TITLE: Extraordinary Insects: The Fabulous, Indispensable Creatures Who Run Our World
ALTERNATIVE TITLE: Buzz, Sting, Bite: Why We Need Insects
AUTHOR: Anne Sverdrup-Thygeson
DATE PUBLISHED: 2019
"A journey into the weird, wonderful and truly astonishing lives of the small but mighty creatures who keep the world turning.
Out of sight, underfoot, unseen beyond fleeting scuttles or darting flights, insects occupy a hidden world, yet are essential to sustaining life on earth.
Insects influence our ecosystem like a ripple effect on water. They arrived when life first moved to dry land, they preceded - and survived - the dinosaurs, they outnumber the grains of sand on all the world's beaches, and they will be here long after us.
Working quietly but tirelessly, they give us food, uphold our ecosystems, can heal our wounds and even digest plastic. They could also provide us with new solutions to the antibiotics crisis, assist in disaster zones and inspire airforce engineers with their flying techniques.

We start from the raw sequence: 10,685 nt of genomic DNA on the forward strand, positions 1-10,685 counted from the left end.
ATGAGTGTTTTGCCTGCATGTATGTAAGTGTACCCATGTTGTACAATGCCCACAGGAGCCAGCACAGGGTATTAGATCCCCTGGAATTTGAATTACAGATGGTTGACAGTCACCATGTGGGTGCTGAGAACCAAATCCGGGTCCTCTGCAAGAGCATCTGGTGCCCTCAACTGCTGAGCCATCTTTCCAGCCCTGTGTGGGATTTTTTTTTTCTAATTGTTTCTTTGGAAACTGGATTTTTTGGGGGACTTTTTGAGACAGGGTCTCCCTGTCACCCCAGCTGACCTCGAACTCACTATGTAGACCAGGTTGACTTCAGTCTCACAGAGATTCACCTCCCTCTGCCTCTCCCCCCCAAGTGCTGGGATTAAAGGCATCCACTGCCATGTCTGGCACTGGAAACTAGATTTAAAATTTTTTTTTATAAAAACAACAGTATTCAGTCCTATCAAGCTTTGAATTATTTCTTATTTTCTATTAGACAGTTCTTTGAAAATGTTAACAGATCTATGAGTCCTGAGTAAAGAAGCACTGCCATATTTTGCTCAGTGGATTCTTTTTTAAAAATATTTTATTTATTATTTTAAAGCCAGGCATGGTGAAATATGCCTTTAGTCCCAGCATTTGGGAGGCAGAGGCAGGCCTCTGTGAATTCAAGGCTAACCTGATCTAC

But their private lives are also full of fun, intrigue and wonder -musical mating rituals; house-hunting for armies of beetle babies; metamorphosing into new characters; throwing parties in fermenting sap; cultivating fungi for food; farming smaller species for honey dew and always ensuring that what is dead is decomposed, ready to become life once again.
Here, we will discover life and death, drama and dreams, all on a millimetric scale. Like it or not, Earth is the planet of insects, and this is their extraordinary story."
This is a chirpy, light, introductory, factoid-type survey of most things insect - their odd habits of dating, mating and parenting; the role of insects in the food chain (including ours); the relationship between insects and plants; the role of insects in garbage disposal and industry; as well as the importance of insects in the ecosystem and our lives. The author is clearly excited about six-legged critters. I found the book interesting (the stuff that was new to me anyway), but rather superficial - I wanted more.
~Planet of the Bugs: Evolution and the Rise of Insects by Scott Richard Shaw
~Call of Nature: The Secret Life of Dung by Richard Jones
~Plight of the Living Dead: What Real-Life Zombies Reveal about Our World--And Ourselves by Matt Simon
~Never Home Alone: From Microbes to Millipedes, Camel Crickets, and Honeybees, the Natural History of Where We Live by Rob Dunn